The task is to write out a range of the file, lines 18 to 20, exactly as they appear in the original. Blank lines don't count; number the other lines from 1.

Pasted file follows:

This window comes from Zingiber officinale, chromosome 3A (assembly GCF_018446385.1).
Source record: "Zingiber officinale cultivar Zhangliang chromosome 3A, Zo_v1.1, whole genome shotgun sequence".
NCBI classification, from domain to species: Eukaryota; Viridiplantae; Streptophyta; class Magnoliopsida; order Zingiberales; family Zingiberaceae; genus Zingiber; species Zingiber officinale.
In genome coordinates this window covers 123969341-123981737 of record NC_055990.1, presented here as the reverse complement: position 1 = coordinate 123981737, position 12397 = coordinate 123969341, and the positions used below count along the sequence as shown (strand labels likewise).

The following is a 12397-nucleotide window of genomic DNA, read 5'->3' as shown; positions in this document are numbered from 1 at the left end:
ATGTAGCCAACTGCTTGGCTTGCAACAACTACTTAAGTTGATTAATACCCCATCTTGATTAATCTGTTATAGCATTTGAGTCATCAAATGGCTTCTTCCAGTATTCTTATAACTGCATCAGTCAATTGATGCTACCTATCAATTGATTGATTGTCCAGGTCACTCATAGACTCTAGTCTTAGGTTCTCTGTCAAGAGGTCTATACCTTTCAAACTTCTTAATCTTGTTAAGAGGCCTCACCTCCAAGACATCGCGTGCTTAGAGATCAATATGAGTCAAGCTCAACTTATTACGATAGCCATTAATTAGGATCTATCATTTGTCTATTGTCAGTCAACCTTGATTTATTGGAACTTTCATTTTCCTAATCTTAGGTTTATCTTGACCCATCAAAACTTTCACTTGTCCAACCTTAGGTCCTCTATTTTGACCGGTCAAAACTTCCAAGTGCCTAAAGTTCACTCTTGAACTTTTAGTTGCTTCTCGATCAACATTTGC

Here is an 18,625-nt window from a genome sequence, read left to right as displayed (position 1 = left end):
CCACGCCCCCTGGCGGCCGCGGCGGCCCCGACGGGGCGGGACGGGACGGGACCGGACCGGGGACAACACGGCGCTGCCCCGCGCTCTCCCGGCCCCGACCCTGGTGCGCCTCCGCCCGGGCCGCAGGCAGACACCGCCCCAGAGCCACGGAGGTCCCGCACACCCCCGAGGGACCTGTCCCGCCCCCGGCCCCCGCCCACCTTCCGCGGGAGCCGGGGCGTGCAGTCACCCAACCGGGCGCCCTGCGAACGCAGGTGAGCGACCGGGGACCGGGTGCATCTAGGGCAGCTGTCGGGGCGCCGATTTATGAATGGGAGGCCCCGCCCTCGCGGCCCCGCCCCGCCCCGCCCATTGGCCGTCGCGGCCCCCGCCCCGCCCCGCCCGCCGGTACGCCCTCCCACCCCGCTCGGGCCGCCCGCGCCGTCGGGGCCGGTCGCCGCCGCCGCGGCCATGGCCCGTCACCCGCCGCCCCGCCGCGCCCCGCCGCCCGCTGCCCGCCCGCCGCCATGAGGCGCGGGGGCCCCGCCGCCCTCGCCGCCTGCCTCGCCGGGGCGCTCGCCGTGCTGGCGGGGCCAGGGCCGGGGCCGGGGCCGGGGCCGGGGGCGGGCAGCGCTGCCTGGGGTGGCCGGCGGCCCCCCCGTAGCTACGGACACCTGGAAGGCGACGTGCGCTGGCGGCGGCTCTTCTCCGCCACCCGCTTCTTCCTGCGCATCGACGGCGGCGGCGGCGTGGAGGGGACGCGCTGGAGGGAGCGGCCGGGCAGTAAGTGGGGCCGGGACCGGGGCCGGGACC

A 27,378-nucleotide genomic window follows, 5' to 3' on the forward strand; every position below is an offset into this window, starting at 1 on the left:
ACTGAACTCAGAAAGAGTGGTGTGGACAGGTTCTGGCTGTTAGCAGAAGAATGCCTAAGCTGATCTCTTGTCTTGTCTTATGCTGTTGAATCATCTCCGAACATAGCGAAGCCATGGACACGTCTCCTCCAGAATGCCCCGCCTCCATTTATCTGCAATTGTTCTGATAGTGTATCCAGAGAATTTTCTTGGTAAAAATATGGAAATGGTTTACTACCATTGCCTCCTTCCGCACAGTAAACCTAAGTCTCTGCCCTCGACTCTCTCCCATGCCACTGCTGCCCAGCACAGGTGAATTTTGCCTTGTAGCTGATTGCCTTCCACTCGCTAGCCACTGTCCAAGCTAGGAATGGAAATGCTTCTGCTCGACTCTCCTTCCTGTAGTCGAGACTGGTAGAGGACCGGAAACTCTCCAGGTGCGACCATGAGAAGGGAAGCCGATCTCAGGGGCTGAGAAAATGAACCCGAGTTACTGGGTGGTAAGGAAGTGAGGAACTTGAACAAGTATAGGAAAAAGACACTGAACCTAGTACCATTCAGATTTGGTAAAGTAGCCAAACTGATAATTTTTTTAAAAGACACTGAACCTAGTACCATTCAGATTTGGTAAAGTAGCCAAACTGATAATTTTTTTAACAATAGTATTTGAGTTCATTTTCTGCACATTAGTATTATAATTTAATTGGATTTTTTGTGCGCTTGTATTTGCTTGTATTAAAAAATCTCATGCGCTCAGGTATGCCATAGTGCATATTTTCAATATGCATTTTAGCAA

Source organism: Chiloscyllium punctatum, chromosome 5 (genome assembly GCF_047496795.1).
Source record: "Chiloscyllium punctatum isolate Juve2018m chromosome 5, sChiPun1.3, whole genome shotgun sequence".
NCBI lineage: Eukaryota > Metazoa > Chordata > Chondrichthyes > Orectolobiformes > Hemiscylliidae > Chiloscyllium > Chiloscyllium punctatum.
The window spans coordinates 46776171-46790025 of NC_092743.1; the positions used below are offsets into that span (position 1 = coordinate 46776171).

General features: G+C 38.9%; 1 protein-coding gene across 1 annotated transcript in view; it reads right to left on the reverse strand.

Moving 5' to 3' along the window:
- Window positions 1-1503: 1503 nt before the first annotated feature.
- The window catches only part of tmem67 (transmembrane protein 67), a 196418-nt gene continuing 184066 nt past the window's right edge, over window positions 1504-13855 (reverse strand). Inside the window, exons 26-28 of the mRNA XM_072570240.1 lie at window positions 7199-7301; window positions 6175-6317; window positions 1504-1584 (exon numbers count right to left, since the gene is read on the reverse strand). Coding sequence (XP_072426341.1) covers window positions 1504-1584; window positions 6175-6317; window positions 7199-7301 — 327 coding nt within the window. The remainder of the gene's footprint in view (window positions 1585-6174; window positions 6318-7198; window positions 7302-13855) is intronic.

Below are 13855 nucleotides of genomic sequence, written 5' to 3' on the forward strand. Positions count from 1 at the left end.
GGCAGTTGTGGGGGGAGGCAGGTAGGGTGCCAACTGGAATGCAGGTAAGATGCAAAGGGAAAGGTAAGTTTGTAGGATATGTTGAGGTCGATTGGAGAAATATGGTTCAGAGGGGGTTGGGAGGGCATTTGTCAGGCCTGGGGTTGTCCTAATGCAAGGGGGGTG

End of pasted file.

- The window catches only part of tmem67 (transmembrane protein 67), a 196418-nt gene continuing 184066 nt past the window's right edge, over window positions 1504-13855 (reverse strand). Inside the window, exons 26-28 of the mRNA XM_072570240.1 lie at window positions 7199-7301; window positions 6175-6317; window positions 1504-1584 (exon numbers count right to left, since the gene is read on the reverse strand). Coding sequence (XP_072426341.1) covers window positions 1504-1584; window positions 6175-6317; window positions 7199-7301 — 327 coding nt within the window. The remainder of the gene's footprint in view (window positions 1585-6174; window positions 6318-7198; window positions 7302-13855) is intronic.

Below are 13855 nucleotides of genomic sequence, written 5' to 3' on the forward strand. Positions count from 1 at the left end.
GGCAGTTGTGGGGGGAGGCAGGTAGGGTGCCAACTGGAATGCAGGTAAGATGCAAAGGGAAAGGTAAGTTTGTAGGATATGTTGAGGTCGATTGGAGAAATATGGTTCAGAGGGGGTTGGGAGGGCATTTGTCAGGCCTGGGGTTGTCCTAATGCAAGGGGGGTG